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Monday, May 24, 2010

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The key differentiation between "classic rock" and other branded versions of rock music is that it predated the first-wave punk movement in the late 1970s. While other forms of music coexisted alongside "classic rock" (psychedelia, funk, prog to name a few), they all fall within the same governing spectrum of classic rock music and are hence referred to as such. Typically, rock music which followed the aforementioned punk movement is referred to as "new wave" or "post-punk", neither term of which is very descriptive. But then again, by this logic, neither is "classic rock". Your initial comment that U2 shouldn't be considered "classic rock" is completely correct: while they performed rock music, they were unquestionably influenced by the English punk movement (the Jam in particular) and do not ascribe to the same era in musical history as Pink Floyd, Led Zeppelin, etc.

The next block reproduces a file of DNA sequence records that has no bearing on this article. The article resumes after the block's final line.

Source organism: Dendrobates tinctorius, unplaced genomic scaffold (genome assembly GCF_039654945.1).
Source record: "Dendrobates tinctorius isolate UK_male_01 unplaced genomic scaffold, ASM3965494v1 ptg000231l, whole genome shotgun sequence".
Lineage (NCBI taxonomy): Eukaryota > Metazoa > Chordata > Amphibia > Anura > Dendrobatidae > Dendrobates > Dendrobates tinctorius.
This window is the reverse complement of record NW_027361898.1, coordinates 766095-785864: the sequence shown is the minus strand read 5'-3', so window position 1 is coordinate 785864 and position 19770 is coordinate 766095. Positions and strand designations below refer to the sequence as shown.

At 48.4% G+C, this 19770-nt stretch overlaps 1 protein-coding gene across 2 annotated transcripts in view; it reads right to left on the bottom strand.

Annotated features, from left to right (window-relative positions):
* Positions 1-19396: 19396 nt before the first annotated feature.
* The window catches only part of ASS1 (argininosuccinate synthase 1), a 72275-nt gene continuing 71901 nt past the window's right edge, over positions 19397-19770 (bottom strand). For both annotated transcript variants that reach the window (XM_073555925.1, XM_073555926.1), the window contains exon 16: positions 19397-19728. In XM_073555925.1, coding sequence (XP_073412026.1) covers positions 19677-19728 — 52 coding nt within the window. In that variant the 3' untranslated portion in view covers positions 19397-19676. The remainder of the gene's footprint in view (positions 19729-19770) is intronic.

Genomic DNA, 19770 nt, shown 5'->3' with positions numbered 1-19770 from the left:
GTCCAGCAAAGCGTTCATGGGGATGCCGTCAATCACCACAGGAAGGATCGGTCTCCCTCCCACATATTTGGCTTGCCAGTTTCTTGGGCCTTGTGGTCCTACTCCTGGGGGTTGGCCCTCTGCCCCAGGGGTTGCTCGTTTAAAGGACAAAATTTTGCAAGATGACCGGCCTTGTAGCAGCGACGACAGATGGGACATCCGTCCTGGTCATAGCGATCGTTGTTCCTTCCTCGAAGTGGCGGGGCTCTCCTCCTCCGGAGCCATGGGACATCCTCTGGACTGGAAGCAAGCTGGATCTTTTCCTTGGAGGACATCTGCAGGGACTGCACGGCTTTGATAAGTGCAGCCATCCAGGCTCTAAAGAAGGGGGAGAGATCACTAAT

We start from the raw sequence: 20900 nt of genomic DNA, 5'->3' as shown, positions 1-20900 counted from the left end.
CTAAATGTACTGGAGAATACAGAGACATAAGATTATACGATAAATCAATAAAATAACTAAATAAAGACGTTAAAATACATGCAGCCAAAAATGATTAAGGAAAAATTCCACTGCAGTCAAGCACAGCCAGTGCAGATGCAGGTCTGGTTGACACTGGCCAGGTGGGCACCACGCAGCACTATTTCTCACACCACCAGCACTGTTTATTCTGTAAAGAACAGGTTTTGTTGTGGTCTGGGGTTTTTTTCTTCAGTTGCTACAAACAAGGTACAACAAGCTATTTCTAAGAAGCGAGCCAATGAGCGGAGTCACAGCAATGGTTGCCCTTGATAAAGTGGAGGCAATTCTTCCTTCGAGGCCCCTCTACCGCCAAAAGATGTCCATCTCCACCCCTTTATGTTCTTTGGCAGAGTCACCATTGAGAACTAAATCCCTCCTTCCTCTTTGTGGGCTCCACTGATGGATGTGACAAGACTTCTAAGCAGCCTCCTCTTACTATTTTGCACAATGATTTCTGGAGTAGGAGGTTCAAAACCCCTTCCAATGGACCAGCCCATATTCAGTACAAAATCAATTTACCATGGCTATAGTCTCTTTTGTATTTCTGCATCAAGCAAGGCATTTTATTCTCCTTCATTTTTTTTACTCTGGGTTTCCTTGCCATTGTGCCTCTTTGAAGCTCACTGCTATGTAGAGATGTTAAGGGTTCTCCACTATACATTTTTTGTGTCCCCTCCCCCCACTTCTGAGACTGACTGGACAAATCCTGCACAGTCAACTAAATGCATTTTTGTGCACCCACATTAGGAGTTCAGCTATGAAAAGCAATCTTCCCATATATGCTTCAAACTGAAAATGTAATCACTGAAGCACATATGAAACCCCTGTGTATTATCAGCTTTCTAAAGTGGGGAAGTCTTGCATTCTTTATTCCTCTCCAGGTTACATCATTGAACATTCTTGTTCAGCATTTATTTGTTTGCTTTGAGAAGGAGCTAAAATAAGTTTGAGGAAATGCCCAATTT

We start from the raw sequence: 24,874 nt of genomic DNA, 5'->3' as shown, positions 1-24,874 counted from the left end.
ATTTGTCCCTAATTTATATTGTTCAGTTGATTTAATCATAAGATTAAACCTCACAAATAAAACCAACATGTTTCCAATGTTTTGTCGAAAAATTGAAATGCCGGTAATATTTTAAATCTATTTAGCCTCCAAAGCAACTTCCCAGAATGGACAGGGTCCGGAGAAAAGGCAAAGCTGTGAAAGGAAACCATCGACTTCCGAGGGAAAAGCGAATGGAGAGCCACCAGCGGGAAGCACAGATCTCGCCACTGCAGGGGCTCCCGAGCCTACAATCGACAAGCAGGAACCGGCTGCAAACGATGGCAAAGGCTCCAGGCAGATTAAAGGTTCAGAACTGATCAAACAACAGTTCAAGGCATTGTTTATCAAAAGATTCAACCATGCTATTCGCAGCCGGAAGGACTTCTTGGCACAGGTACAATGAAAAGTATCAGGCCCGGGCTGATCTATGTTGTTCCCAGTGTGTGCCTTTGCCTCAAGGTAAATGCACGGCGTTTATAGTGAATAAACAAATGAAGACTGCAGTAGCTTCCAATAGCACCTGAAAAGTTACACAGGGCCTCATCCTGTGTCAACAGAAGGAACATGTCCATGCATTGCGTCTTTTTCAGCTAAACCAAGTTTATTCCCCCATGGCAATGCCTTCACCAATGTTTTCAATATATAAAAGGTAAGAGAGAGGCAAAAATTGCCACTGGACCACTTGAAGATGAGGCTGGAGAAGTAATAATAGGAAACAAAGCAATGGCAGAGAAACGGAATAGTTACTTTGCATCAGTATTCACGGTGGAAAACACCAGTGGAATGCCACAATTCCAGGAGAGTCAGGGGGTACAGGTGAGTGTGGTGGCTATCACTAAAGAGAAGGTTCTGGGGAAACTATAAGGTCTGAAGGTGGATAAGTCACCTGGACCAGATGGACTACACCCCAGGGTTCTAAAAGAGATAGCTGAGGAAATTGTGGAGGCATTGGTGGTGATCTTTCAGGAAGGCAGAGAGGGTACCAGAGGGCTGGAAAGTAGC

So yes, I concur. But why would you ever watch Glee to fill out your musical education?

Excellent point Sam - I don't think people know a lot about the history of music and how much punk music influenced it.

And I don't watch glee - especially to fill out my musical education :)

The classic rock stations re-create the sound of album oriented rock stations of the 60s-70's.New versions has been made from 1980 up to present.There are variations like hard rock but still the concept of rock was there.

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